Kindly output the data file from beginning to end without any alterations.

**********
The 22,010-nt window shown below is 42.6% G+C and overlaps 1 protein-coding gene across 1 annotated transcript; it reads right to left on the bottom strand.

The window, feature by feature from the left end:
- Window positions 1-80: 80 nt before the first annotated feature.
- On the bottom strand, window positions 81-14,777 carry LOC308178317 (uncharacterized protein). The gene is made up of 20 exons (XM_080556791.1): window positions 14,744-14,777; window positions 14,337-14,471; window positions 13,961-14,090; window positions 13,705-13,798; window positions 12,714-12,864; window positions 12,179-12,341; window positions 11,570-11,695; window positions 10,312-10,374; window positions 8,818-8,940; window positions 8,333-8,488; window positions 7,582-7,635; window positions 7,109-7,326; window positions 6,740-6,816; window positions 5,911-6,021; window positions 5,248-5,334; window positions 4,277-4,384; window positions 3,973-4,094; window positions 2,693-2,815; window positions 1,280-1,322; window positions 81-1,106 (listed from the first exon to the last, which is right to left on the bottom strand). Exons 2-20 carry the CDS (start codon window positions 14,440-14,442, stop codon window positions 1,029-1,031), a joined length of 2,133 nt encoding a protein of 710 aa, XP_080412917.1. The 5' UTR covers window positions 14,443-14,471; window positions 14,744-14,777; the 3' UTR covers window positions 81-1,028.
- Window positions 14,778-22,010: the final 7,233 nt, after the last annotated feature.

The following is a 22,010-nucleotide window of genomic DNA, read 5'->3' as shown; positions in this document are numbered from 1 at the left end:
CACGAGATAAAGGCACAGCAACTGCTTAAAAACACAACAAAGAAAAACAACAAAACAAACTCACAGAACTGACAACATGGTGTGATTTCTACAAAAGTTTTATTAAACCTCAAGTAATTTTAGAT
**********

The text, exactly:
The 22,010-nt window shown below is 42.6% G+C and overlaps 1 protein-coding gene across 1 annotated transcript; it reads right to left on the bottom strand.

The window, feature by feature from the left end:
- Window positions 1-80: 80 nt before the first annotated feature.
- On the bottom strand, window positions 81-14,777 carry LOC308178317 (uncharacterized protein). The gene is made up of 20 exons (XM_080556791.1): window positions 14,744-14,777; window positions 14,337-14,471; window positions 13,961-14,090; window positions 13,705-13,798; window positions 12,714-12,864; window positions 12,179-12,341; window positions 11,570-11,695; window positions 10,312-10,374; window positions 8,818-8,940; window positions 8,333-8,488; window positions 7,582-7,635; window positions 7,109-7,326; window positions 6,740-6,816; window positions 5,911-6,021; window positions 5,248-5,334; window positions 4,277-4,384; window positions 3,973-4,094; window positions 2,693-2,815; window positions 1,280-1,322; window positions 81-1,106 (listed from the first exon to the last, which is right to left on the bottom strand). Exons 2-20 carry the CDS (start codon window positions 14,440-14,442, stop codon window positions 1,029-1,031), a joined length of 2,133 nt encoding a protein of 710 aa, XP_080412917.1. The 5' UTR covers window positions 14,443-14,471; window positions 14,744-14,777; the 3' UTR covers window positions 81-1,028.
- Window positions 14,778-22,010: the final 7,233 nt, after the last annotated feature.

The following is a 22,010-nucleotide window of genomic DNA, read 5'->3' as shown; positions in this document are numbered from 1 at the left end:
CACGAGATAAAGGCACAGCAACTGCTTAAAAACACAACAAAGAAAAACAACAAAACAAACTCACAGAACTGACAACATGGTGTGATTTCTACAAAAGTTTTATTAAACCTCAAGTAATTTTAGAT